Radiation protection for clinical staff and members of the public is of paramount importance, particularly in occupied areas adjacent to computed tomography scanner suites. Increased patient workloads and the adoption of multi-slice scanning systems may make unshielded secondary scatter from ceiling surfaces a significant contributor to dose. The present paper expands upon an existing analytical model for calculating ceiling scatter accounting for variable room geometries and provides calibration data for a range of clinical beam qualities. The practical effect of gantry, false ceiling, and wall attenuation in limiting ceiling scatter is also explored and incorporated into the model. Monte Carlo simulations were used to calibrate the model for scatter from both concrete and lead surfaces. Gantry attenuation experimental data showed an effective blocking of scatter directed toward the ceiling at angles up to 20–30° from the vertical for the scanners examined. The contribution of ceiling scatter from computed tomography operation to the effective dose of individuals in areas surrounding the scanner suite could be significant and therefore should be considered in shielding design according to the proposed analytical model.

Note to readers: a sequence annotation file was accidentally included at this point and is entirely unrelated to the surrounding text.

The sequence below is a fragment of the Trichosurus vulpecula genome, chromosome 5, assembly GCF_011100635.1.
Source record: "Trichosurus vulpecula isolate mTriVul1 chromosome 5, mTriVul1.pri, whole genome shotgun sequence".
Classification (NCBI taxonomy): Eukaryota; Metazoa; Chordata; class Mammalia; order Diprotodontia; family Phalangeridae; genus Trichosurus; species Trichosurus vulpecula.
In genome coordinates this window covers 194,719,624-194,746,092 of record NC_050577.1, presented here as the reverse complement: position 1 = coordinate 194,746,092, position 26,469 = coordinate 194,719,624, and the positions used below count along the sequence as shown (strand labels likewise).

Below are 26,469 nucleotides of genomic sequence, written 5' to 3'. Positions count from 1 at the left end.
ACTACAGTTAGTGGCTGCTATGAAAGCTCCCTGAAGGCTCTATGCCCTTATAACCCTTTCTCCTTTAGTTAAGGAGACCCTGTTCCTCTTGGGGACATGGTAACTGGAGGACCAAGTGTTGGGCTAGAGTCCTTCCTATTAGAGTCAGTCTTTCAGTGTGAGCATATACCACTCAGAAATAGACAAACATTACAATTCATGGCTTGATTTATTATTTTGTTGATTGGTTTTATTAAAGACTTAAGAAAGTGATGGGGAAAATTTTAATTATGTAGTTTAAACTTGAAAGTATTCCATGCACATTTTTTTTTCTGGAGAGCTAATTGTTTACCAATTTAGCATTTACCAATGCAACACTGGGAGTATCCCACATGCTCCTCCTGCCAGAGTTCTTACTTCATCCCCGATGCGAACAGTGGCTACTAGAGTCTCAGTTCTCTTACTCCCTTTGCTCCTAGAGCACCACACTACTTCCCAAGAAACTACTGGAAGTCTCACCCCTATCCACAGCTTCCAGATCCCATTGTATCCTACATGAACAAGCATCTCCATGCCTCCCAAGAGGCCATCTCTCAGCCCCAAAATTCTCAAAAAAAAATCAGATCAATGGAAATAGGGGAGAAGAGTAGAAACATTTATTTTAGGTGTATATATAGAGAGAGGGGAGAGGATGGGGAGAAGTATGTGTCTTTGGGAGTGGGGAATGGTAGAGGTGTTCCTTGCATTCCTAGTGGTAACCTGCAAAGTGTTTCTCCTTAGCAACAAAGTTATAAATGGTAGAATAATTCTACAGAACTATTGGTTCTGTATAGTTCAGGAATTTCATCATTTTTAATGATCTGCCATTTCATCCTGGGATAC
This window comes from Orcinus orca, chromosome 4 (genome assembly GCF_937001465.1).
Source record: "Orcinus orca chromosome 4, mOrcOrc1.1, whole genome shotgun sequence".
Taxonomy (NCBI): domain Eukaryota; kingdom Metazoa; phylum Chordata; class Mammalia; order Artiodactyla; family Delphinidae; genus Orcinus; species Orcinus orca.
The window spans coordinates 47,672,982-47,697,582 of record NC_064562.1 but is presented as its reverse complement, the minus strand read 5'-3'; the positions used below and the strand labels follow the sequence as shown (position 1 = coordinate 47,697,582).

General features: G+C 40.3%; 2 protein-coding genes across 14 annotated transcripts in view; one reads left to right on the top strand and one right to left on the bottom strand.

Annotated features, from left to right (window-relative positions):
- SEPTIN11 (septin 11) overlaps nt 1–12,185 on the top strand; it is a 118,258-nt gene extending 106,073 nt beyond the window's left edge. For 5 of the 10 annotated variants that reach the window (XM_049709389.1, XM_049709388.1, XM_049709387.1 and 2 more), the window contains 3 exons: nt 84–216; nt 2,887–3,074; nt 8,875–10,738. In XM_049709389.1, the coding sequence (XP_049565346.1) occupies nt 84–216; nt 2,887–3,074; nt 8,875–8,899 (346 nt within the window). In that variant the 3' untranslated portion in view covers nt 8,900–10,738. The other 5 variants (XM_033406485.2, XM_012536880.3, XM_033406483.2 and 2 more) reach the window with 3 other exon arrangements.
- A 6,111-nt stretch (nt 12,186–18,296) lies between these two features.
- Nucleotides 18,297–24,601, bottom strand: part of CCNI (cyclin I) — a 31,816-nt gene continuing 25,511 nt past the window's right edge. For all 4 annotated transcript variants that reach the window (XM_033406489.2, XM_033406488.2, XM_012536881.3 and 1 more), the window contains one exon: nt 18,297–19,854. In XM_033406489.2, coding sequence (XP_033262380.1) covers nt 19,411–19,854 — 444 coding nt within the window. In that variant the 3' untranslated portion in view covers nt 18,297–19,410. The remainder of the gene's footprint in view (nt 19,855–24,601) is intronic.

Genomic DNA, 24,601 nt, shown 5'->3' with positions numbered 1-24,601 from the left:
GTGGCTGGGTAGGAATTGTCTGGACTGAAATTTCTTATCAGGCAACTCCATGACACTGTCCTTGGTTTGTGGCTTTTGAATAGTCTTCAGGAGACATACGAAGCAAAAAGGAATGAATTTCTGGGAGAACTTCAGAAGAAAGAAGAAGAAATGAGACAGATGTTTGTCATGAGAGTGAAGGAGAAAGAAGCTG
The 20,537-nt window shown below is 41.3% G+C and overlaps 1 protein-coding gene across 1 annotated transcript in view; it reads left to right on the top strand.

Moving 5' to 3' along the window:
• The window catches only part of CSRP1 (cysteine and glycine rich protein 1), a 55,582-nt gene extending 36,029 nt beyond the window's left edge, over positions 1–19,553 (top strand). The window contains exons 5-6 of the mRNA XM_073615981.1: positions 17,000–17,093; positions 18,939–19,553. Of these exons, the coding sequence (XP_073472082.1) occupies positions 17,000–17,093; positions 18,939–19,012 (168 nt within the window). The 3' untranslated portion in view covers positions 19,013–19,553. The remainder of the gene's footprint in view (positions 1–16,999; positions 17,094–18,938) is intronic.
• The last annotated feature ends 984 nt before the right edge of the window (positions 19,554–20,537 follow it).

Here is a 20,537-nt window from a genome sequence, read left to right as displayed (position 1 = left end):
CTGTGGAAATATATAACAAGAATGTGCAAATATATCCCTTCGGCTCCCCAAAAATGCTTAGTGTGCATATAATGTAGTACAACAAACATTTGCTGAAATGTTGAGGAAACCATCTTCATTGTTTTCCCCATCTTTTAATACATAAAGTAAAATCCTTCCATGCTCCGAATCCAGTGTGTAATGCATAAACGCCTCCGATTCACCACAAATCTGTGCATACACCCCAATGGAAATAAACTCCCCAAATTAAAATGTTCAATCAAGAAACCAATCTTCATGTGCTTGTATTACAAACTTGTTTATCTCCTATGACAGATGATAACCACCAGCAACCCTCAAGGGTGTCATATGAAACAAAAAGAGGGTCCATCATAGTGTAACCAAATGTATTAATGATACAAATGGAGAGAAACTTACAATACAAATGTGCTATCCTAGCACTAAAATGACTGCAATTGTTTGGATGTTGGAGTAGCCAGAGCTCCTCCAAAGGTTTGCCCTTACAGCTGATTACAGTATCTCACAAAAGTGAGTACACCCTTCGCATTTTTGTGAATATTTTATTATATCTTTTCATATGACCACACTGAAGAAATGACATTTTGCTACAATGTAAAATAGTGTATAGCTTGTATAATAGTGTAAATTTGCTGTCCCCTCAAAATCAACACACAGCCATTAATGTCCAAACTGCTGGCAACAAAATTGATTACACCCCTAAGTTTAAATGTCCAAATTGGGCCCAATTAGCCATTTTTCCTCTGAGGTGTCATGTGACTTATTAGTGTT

*Biomedical Technology Services, The Prince Charles Hospital, Rode Road, Chermside, Queensland, Australia 4032; †Biomedical Technology Services, Princess Alexandra Hospital, Ipswich Road, Woolloongabba, Queensland, Australia 4101.
The authors declare no conflicts of interest.
For correspondence contact: Stephen Edwards, Biomedical Technology Services, The Prince Charles Hospital, Rode Road, Chermside, QLD 4032, Australia, or email at firstname.lastname@example.org.
(Manuscript accepted 25 November 2015)